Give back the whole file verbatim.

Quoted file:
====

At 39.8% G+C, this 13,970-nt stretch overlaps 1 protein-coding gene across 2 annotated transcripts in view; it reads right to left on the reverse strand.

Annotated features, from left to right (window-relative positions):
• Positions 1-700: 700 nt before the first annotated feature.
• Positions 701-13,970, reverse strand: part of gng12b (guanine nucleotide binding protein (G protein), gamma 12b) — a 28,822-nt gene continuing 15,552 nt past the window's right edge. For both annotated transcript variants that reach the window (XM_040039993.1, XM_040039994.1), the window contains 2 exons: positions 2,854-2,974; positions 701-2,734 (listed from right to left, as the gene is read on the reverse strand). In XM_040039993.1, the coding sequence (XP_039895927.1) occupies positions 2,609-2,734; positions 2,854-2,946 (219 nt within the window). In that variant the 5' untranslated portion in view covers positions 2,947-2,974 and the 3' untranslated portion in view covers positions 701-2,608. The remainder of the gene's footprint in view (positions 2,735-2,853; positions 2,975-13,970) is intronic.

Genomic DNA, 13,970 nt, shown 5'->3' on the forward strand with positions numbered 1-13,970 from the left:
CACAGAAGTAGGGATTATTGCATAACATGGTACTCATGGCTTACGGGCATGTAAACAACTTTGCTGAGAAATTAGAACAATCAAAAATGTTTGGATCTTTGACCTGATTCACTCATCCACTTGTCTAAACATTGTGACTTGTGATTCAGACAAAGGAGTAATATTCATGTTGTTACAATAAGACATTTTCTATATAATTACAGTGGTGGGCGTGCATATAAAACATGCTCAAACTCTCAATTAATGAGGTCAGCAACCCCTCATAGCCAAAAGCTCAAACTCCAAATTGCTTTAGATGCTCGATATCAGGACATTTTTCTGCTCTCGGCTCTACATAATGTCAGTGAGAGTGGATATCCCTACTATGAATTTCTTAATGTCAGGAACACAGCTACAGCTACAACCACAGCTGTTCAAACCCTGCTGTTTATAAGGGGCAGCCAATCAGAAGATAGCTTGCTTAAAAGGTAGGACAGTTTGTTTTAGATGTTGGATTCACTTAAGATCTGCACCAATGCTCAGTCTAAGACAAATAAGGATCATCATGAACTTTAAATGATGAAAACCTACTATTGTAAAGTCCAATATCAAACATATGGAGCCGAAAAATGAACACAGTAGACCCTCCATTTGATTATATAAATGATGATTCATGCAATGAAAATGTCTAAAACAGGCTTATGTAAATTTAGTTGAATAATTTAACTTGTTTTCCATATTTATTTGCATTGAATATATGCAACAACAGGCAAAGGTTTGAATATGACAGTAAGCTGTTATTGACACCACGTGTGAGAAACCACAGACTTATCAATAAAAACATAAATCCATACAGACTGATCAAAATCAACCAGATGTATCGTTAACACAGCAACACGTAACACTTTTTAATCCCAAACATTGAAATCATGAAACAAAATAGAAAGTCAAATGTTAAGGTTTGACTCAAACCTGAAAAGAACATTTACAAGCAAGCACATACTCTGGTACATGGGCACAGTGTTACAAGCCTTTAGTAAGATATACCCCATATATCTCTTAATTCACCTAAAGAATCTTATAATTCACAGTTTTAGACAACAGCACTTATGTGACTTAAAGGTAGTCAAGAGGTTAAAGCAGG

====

At 39.8% G+C, this 13,970-nt stretch overlaps 1 protein-coding gene across 2 annotated transcripts in view; it reads right to left on the reverse strand.

Annotated features, from left to right (window-relative positions):
• Positions 1-700: 700 nt before the first annotated feature.
• Positions 701-13,970, reverse strand: part of gng12b (guanine nucleotide binding protein (G protein), gamma 12b) — a 28,822-nt gene continuing 15,552 nt past the window's right edge. For both annotated transcript variants that reach the window (XM_040039993.1, XM_040039994.1), the window contains 2 exons: positions 2,854-2,974; positions 701-2,734 (listed from right to left, as the gene is read on the reverse strand). In XM_040039993.1, the coding sequence (XP_039895927.1) occupies positions 2,609-2,734; positions 2,854-2,946 (219 nt within the window). In that variant the 5' untranslated portion in view covers positions 2,947-2,974 and the 3' untranslated portion in view covers positions 701-2,608. The remainder of the gene's footprint in view (positions 2,735-2,853; positions 2,975-13,970) is intronic.

Genomic DNA, 13,970 nt, shown 5'->3' on the forward strand with positions numbered 1-13,970 from the left:
CACAGAAGTAGGGATTATTGCATAACATGGTACTCATGGCTTACGGGCATGTAAACAACTTTGCTGAGAAATTAGAACAATCAAAAATGTTTGGATCTTTGACCTGATTCACTCATCCACTTGTCTAAACATTGTGACTTGTGATTCAGACAAAGGAGTAATATTCATGTTGTTACAATAAGACATTTTCTATATAATTACAGTGGTGGGCGTGCATATAAAACATGCTCAAACTCTCAATTAATGAGGTCAGCAACCCCTCATAGCCAAAAGCTCAAACTCCAAATTGCTTTAGATGCTCGATATCAGGACATTTTTCTGCTCTCGGCTCTACATAATGTCAGTGAGAGTGGATATCCCTACTATGAATTTCTTAATGTCAGGAACACAGCTACAGCTACAACCACAGCTGTTCAAACCCTGCTGTTTATAAGGGGCAGCCAATCAGAAGATAGCTTGCTTAAAAGGTAGGACAGTTTGTTTTAGATGTTGGATTCACTTAAGATCTGCACCAATGCTCAGTCTAAGACAAATAAGGATCATCATGAACTTTAAATGATGAAAACCTACTATTGTAAAGTCCAATATCAAACATATGGAGCCGAAAAATGAACACAGTAGACCCTCCATTTGATTATATAAATGATGATTCATGCAATGAAAATGTCTAAAACAGGCTTATGTAAATTTAGTTGAATAATTTAACTTGTTTTCCATATTTATTTGCATTGAATATATGCAACAACAGGCAAAGGTTTGAATATGACAGTAAGCTGTTATTGACACCACGTGTGAGAAACCACAGACTTATCAATAAAAACATAAATCCATACAGACTGATCAAAATCAACCAGATGTATCGTTAACACAGCAACACGTAACACTTTTTAATCCCAAACATTGAAATCATGAAACAAAATAGAAAGTCAAATGTTAAGGTTTGACTCAAACCTGAAAAGAACATTTACAAGCAAGCACATACTCTGGTACATGGGCACAGTGTTACAAGCCTTTAGTAAGATATACCCCATATATCTCTTAATTCACCTAAAGAATCTTATAATTCACAGTTTTAGACAACAGCACTTATGTGACTTAAAGGTAGTCAAGAGGTTAAAGCAGG